THREE patients died after being wrongly told by Wrexham Maelor Hospital they did not have cancer.
A father-of-two from Mold is among the patients who died after getting the wrong tissue test results.
His wife, who wants to remain anonymous, is convinced he would still be alive if it were not for the misdiagnosis and delay in treatment.
About 2,450 wrong results, most involving cancer patients, were given by the hospital’s histopathology department over three years, in what lawyers described as an “horrendous” catalogue of errors.
Another death involved a Wrexham patient, while another patient should have been operated on in 2006 and delays have escalated her condition.
Health officials – offering “sincere apologies” to families – confirmed 90 patients had their prognosis and/or medical treatment and management changed and 25 of those had their actual treatment changed.
North Wales NHS Trust chief executive Mary Burrows would not comment on how many legal cases the trust is facing.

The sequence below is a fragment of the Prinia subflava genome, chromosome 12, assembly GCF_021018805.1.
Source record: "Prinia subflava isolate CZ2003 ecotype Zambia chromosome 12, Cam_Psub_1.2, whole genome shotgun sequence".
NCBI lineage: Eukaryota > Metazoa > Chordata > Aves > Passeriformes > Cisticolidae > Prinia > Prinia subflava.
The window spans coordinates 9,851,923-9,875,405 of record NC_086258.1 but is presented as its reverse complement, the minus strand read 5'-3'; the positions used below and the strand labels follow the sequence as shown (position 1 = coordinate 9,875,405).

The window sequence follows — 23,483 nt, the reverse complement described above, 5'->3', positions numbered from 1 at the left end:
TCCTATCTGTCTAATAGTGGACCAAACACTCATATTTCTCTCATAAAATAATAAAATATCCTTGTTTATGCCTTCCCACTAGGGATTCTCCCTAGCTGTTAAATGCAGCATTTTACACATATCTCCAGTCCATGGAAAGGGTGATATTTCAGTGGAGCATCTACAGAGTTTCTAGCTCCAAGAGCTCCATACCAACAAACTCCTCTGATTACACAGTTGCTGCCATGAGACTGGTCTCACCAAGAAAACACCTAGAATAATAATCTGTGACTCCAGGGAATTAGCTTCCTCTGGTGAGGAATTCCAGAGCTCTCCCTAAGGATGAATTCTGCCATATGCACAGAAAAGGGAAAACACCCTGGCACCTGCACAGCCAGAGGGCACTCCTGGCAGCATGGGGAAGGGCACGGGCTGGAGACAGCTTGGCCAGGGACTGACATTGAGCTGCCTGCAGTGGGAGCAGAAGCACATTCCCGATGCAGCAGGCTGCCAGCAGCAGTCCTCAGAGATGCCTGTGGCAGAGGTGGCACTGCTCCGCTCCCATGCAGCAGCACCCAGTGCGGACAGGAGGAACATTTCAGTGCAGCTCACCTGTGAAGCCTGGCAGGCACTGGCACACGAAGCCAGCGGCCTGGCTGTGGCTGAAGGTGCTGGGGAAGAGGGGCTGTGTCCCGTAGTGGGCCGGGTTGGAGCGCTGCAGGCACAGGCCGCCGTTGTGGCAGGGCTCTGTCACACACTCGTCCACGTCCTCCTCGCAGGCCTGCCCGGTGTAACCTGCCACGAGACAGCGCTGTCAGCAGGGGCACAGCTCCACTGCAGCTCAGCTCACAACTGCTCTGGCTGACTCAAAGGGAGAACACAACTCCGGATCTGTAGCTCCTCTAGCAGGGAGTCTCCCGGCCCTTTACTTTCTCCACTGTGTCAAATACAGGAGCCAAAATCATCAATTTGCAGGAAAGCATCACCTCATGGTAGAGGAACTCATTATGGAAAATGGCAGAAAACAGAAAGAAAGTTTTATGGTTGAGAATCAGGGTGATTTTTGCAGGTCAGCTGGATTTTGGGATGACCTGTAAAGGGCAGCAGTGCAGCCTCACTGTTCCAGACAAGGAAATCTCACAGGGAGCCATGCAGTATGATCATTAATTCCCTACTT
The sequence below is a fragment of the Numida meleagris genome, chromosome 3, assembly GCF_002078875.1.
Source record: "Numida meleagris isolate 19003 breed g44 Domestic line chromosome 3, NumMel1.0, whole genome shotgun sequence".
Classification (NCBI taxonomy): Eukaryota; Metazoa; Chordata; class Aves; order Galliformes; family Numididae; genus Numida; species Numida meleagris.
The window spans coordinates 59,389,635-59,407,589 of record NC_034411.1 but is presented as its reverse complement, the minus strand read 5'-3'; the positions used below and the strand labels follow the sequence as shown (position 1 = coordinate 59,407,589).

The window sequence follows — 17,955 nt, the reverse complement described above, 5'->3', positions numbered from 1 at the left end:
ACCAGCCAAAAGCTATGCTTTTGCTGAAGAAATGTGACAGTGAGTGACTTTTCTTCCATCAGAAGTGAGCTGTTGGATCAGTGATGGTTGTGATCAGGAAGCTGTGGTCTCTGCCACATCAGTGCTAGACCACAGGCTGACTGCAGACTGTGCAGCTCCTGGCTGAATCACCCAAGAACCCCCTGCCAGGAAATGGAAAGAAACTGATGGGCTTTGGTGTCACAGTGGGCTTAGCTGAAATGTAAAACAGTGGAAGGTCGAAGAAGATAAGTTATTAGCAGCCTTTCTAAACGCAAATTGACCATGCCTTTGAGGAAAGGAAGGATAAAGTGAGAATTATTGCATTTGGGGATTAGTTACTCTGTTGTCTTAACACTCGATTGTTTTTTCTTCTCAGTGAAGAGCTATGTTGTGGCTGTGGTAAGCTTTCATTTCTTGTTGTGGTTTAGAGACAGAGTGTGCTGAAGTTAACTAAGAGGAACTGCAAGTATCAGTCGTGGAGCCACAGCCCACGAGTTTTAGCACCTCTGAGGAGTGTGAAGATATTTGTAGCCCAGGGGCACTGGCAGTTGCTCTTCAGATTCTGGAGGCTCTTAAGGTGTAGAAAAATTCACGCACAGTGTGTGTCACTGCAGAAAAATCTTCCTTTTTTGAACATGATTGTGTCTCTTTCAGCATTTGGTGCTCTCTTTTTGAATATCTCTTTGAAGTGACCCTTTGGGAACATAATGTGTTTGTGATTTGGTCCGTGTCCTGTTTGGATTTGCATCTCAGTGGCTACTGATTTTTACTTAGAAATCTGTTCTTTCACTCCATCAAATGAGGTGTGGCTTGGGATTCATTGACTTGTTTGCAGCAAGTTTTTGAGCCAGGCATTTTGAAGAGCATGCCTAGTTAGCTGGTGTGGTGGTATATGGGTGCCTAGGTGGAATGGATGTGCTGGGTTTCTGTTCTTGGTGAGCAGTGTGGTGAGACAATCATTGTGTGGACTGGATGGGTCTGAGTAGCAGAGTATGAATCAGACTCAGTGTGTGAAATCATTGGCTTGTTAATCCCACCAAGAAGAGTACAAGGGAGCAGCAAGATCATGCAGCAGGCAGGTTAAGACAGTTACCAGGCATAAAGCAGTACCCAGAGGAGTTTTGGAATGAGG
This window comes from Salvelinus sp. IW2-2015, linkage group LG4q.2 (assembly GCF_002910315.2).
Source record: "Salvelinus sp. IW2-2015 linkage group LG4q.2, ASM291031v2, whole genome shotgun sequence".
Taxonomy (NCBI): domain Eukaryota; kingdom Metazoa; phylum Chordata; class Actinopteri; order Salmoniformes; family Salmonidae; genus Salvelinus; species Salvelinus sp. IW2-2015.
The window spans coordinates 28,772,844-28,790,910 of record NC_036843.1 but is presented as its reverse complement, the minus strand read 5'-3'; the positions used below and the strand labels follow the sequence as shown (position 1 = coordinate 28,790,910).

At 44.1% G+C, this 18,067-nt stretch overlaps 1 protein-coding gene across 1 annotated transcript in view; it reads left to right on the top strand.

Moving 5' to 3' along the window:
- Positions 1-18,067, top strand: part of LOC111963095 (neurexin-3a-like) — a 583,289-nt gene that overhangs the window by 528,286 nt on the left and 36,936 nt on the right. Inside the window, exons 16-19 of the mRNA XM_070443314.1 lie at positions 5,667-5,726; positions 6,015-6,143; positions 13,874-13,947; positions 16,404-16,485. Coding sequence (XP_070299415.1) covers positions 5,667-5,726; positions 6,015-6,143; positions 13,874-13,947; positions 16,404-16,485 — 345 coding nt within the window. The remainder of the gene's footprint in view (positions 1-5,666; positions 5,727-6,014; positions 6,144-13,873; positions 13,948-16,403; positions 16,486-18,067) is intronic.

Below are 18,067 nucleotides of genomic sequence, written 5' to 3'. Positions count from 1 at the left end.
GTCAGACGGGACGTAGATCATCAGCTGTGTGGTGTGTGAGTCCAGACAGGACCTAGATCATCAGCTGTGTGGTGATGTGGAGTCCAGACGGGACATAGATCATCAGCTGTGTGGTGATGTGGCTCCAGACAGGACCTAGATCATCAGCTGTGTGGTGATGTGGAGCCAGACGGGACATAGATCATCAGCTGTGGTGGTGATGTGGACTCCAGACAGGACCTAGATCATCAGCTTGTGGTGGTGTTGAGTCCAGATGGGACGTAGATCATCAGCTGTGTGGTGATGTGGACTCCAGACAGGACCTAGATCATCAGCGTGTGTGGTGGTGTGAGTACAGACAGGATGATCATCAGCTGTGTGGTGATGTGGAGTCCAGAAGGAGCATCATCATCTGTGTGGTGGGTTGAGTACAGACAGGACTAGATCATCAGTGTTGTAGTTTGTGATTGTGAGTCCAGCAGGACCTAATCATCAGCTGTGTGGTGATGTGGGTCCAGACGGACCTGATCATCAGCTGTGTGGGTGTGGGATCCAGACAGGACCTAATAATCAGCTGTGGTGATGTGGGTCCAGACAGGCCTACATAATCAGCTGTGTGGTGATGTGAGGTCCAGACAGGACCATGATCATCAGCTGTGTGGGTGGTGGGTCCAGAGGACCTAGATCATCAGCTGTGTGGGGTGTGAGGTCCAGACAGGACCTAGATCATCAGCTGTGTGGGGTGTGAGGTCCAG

Solicitors firm Walker Smith Way is dealing with seven cases from North Wales and Cheshire in which patients had cancerous tissue cells and were wrongly given the all-clear.
An investigation into what went wrong has been published by the Healthcare Inspectorate Wales (HIW).
The former North East Wales NHS Trust re-examined 11,671 tissue samples reported as benign by consultant histopathologist Dr Roger Williams between October 2004 and September 2007.
It found 181 (1.6%) cases where an error would definitely affect clinical management, 479 (4.1%) errors which had the potential to affect clinical treatment and 1,799 (15.4%) classed as minor discrepancies. A further 1,800 patients received wrong results but they had little clinical significance.
Rachael Vasmer, of Walker Smith Way, said: “We are dealing with cases which involve different cancers, breast, bladder, prostate.
“The scale of the errors is pretty horrendous, we are talking about an error rate of 21%, that is one in five biopsies. It raises a huge number of questions.”
The trust was alerted to the problem in 2007 and set up a helpline which hundreds of worried patients besieged with calls. Eventually the trust called in HIW to carry out an independent investigation.